Also, Pre-uni and during uni insights and experience days are important recruitment gateways for banks. There are people who attend one insight session which snowballs into a summer internship offer if they make the right moves. We, internally, are encouraged to look out for such people and flag them.

You laugh at people exaggerating their experiences but you're here exaggerating what you've seen on LinkedIn using either fake anecdotes or singular data points to make your point.

That said, I will agree that there are certain concentrations of extremely weird hardos in the UK (LSE) but I've often found the overlap between the hardos and those who post on LinkedIn isn't really that big...

 

Nah, this is the wrong take. Just because OP is young doesn’t mean he can’t make an accurate observation. Saying seniority = insight is a stupid mentality. And these LinkedIn warriors he’s talking about are absolutely cringeworthy.

Also, just because HR likes these kinds of kids doesn’t mean their behavior isn’t cringey. HR also likes diversity hires who have no business being at the firm. There’s nothing wrong with having an accurate LinkedIn that shows what you’ve done. But having “Ex-Bain” in your bio after spending four days during a spring break touring the office and eating snacks is one of the dumbest things I’ve ever seen.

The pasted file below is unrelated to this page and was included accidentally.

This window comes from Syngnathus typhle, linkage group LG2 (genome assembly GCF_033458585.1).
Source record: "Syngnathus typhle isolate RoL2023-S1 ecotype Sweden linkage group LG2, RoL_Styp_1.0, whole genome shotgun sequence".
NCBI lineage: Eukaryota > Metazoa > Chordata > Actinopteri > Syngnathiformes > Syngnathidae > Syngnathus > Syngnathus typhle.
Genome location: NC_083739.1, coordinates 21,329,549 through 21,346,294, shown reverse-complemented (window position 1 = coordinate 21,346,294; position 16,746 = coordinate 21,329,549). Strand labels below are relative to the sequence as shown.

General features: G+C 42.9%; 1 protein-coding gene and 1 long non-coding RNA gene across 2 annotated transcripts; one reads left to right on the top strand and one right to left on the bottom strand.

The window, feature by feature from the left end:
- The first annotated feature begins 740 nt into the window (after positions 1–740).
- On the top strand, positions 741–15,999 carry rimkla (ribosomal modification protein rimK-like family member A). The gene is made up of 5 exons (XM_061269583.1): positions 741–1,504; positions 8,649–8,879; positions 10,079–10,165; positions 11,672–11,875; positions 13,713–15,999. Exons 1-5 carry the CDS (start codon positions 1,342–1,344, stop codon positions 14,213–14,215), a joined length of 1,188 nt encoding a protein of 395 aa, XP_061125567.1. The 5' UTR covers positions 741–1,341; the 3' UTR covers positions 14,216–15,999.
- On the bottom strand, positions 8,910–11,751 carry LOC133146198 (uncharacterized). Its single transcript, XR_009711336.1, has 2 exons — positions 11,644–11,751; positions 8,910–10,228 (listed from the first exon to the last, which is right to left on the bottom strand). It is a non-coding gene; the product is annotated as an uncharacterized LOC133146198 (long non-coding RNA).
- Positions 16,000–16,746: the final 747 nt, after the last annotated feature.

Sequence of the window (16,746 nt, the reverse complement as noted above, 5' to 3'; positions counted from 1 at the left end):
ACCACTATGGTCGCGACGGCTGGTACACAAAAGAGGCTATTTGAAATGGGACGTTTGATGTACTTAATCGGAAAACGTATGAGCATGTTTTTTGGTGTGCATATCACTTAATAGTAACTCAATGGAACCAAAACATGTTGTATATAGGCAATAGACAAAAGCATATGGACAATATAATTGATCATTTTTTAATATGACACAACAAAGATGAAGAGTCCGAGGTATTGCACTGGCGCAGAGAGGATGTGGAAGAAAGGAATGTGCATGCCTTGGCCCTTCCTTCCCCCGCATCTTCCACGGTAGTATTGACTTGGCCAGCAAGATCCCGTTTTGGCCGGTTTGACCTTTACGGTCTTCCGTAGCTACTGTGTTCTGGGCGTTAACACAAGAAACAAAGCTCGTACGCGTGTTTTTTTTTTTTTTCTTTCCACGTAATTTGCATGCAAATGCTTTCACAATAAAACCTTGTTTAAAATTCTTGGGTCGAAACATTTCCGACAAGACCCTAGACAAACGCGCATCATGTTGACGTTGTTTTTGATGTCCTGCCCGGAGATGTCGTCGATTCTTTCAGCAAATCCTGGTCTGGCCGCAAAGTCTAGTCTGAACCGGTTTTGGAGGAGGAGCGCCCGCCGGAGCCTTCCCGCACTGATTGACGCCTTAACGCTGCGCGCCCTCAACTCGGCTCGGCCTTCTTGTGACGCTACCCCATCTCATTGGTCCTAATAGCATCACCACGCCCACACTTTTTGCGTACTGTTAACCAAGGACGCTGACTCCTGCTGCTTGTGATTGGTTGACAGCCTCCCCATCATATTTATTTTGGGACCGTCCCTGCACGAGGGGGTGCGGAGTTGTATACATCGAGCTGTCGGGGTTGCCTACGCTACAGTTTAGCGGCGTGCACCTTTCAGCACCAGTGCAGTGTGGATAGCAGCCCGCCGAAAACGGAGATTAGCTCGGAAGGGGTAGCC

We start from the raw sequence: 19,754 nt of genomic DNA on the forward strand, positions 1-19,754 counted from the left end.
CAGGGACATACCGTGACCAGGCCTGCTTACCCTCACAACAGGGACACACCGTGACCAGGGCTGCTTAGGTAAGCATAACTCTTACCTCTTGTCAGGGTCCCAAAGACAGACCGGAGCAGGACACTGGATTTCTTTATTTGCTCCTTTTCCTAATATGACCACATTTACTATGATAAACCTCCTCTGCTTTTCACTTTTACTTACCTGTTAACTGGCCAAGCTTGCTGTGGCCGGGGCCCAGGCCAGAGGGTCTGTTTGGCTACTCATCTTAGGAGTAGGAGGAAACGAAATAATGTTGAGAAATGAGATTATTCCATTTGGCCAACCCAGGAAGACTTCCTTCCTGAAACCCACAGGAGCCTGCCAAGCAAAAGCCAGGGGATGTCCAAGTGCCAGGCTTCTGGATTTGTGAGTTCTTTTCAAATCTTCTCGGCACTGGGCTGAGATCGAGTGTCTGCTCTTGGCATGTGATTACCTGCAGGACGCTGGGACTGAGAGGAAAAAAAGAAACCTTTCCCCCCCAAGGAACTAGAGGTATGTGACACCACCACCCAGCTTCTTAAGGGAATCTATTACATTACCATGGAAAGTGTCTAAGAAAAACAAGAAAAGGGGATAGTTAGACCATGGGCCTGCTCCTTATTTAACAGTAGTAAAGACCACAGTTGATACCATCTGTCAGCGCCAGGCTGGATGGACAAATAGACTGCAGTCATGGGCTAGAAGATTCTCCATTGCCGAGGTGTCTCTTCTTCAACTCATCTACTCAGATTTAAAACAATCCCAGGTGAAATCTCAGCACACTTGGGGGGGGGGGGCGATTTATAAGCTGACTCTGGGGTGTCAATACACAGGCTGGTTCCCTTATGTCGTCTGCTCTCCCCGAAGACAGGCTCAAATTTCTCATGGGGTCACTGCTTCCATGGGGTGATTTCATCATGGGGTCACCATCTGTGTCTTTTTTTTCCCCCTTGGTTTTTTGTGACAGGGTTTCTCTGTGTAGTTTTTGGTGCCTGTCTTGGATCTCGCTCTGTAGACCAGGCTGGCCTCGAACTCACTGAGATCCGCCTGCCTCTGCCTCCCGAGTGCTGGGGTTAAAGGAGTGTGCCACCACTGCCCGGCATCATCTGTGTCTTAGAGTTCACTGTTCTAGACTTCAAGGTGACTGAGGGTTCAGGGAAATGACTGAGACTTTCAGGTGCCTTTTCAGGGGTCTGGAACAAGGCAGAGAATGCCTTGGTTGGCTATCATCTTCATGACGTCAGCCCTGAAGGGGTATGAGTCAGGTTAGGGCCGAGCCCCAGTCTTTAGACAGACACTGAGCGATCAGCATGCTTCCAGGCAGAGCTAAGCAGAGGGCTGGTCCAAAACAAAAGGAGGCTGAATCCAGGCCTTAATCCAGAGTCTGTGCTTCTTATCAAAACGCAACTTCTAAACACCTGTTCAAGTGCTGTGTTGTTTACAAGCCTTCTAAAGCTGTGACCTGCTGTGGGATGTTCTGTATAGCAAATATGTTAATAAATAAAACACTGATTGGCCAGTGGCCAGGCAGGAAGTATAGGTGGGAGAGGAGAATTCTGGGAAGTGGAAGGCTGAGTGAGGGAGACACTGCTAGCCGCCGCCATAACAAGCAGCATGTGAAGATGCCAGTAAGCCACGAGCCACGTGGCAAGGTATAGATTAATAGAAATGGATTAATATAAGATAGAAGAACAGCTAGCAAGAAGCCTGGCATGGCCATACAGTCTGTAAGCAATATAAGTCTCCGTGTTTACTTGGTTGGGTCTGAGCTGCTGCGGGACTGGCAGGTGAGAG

agree w the fact that it's cringe, but just an alternative perspective - networking isn't big in the UK the way it is in the US, so in the US you can much more intimately explain your accomplishments while in the UK it's literally off of your cv and LinkedIn. + insight days are pretty competitive. for the ones i did i was told i was chosen from 2000+ applicants for a spot on a 3 individual insight team. insight days are stupid as shit though. but some insight weeks (a full 5 days) are pretty decent with very competitive processes (2-3 rounds of interviewing + tests). 
also. I actually see this more with European students from semi-targets like Bocconi, so i feel like your comment about indians, Nigerians is uncalled for.